Limiting Free File participation on the basis of income is fine.
So says a U.S. District Court judge, who last week dismissed a class action lawsuit that was filed in 2007 against the Free File Alliance. That's the group of tax software vendors who provide free software and electronic filing to low-income taxpayers via a special IRS Web page.
Also named in the lawsuit were Intuit (TurboTax's manufacturer), H&R Block Digital Tax Solutions (maker of TaxCut) and the Internal Revenue Service.
Stacie Byers and Deborah Seltzer initiated the class action suit on the grounds that Free File was artificially restricted to a segment of the population, that is, taxpayers with income below a certain amount, when the program was introduced in 2002. When the suit was filed, the income cap was $54,000. This filing season it is $56,000.
The plaintiffs acknowledged that IRS computations show that even with the income limit, about 70 percent of taxpayers are eligible to use the Free File service. But, argued Byers and Seltzer (or actually, their attorneys), that income level specifically leaves 30 percent of taxpayers without access to free tax software via the IRS site.
They also pointed to a report by the Treasury Inspector General for Tax Administration on the Free File program, claiming the report indicated that software vendors pressured the IRS into restricting the service and threatened to drop out of the Free File program unless their demands were met.
Not so fast: Federal Judge Thomas N. O'Neill, Jr., however, did not find the suit's arguments persuasive.
"The IRS stated that it believed that the program had 'successfully fulfilled the intent of the initiative,'" wrote O'Neill. "This language strongly suggests that the restriction did not 'hinder' IRS policy."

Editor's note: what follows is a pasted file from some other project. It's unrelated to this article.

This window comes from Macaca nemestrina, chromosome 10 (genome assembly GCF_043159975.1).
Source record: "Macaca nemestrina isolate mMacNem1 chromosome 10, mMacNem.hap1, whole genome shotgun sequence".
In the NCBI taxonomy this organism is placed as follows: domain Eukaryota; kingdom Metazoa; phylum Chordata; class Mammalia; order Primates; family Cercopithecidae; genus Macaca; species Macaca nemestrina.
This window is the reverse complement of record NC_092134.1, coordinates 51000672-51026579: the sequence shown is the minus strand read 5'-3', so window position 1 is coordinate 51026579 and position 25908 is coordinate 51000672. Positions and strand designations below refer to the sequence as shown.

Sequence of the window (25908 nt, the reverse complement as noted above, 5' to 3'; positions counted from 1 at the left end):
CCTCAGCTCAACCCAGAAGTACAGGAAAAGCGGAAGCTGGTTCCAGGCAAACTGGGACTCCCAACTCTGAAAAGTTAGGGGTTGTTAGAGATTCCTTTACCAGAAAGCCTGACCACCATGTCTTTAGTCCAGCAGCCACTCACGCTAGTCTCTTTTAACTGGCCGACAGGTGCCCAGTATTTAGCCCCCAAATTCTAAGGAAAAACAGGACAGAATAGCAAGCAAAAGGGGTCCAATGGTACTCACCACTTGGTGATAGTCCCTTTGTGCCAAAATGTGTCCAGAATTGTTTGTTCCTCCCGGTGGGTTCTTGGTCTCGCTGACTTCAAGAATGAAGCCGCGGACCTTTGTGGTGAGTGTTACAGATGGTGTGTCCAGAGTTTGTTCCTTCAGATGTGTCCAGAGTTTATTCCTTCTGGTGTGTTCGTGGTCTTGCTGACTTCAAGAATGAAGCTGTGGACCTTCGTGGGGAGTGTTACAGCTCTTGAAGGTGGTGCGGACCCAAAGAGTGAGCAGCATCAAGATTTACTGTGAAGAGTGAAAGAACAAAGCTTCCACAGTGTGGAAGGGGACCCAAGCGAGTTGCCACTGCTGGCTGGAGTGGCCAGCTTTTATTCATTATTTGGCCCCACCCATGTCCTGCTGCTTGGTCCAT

In fact, the materials that the plaintiffs presented to support their lawsuit seemed to hurt them.
"When allegations in a complaint are contradicted by the materials appended to or referenced in the complaint, 'the document controls and the court need not accept as true the allegations of the complaint,'" wrote O'Neill.
In short, O'Neill ruled, the plaintiffs did not allege sufficient facts to support their case. "Therefore, I will grant corporate defendants' motions to dismiss plaintiffs' second amended complaint," ordered the judge.
Same song, second losing verse: Did you notice O'Neill's reference to "second amended complaint"?
Yep, the suit had been thrown out of the Pennsylvania federal court before, back in May 2008.
And this year, filing season circumstances offered absolutely no additional help for Byers and Seltzer in their revised legal effort to force the Free File program open to everyone.
Some changes in 2009 to both the Free File program, as well as in some private sector e-filing offerings, have made at least free filing, if not free tax preparation, available to more taxpayers.
The IRS is now offering taxpayers some common tax forms that they can fill out on their computers and then e-file for free. There is no tax software connected to the fillable forms; you must know the data that goes on the lines and enter it yourself. However, this option has widened access to free filing at the IRS site.
Also this year, TurboTax and TaxCut are providing free e-filing to taxpayers who buy their packaged tax software programs from store shelves.
Yes, in many cases there still is a cost associated with the software for folks who do not qualify for Free File or those who choose to use other online filing options. But at least a few more folks are free of the e-filing charge this tax season.